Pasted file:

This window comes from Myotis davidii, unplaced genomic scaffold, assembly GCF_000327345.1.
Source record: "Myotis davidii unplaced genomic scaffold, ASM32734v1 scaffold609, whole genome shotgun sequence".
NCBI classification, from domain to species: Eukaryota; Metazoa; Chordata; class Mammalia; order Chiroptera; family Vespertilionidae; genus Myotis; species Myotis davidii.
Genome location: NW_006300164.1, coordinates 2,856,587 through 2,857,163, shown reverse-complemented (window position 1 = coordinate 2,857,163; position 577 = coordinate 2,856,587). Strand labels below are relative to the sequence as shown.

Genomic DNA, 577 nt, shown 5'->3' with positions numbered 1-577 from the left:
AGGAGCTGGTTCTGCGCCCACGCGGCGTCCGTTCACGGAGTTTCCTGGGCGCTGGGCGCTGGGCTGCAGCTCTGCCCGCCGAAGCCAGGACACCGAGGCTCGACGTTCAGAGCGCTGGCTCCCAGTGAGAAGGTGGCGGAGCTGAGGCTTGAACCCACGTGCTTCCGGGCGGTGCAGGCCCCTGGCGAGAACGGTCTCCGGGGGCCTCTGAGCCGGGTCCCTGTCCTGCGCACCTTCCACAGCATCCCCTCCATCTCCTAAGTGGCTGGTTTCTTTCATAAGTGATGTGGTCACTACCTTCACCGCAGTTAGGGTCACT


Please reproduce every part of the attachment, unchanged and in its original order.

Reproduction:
This window comes from Myotis davidii, unplaced genomic scaffold, assembly GCF_000327345.1.
Source record: "Myotis davidii unplaced genomic scaffold, ASM32734v1 scaffold609, whole genome shotgun sequence".
NCBI classification, from domain to species: Eukaryota; Metazoa; Chordata; class Mammalia; order Chiroptera; family Vespertilionidae; genus Myotis; species Myotis davidii.
Genome location: NW_006300164.1, coordinates 2,856,587 through 2,857,163, shown reverse-complemented (window position 1 = coordinate 2,857,163; position 577 = coordinate 2,856,587). Strand labels below are relative to the sequence as shown.

Genomic DNA, 577 nt, shown 5'->3' with positions numbered 1-577 from the left:
AGGAGCTGGTTCTGCGCCCACGCGGCGTCCGTTCACGGAGTTTCCTGGGCGCTGGGCGCTGGGCTGCAGCTCTGCCCGCCGAAGCCAGGACACCGAGGCTCGACGTTCAGAGCGCTGGCTCCCAGTGAGAAGGTGGCGGAGCTGAGGCTTGAACCCACGTGCTTCCGGGCGGTGCAGGCCCCTGGCGAGAACGGTCTCCGGGGGCCTCTGAGCCGGGTCCCTGTCCTGCGCACCTTCCACAGCATCCCCTCCATCTCCTAAGTGGCTGGTTTCTTTCATAAGTGATGTGGTCACTACCTTCACCGCAGTTAGGGTCACT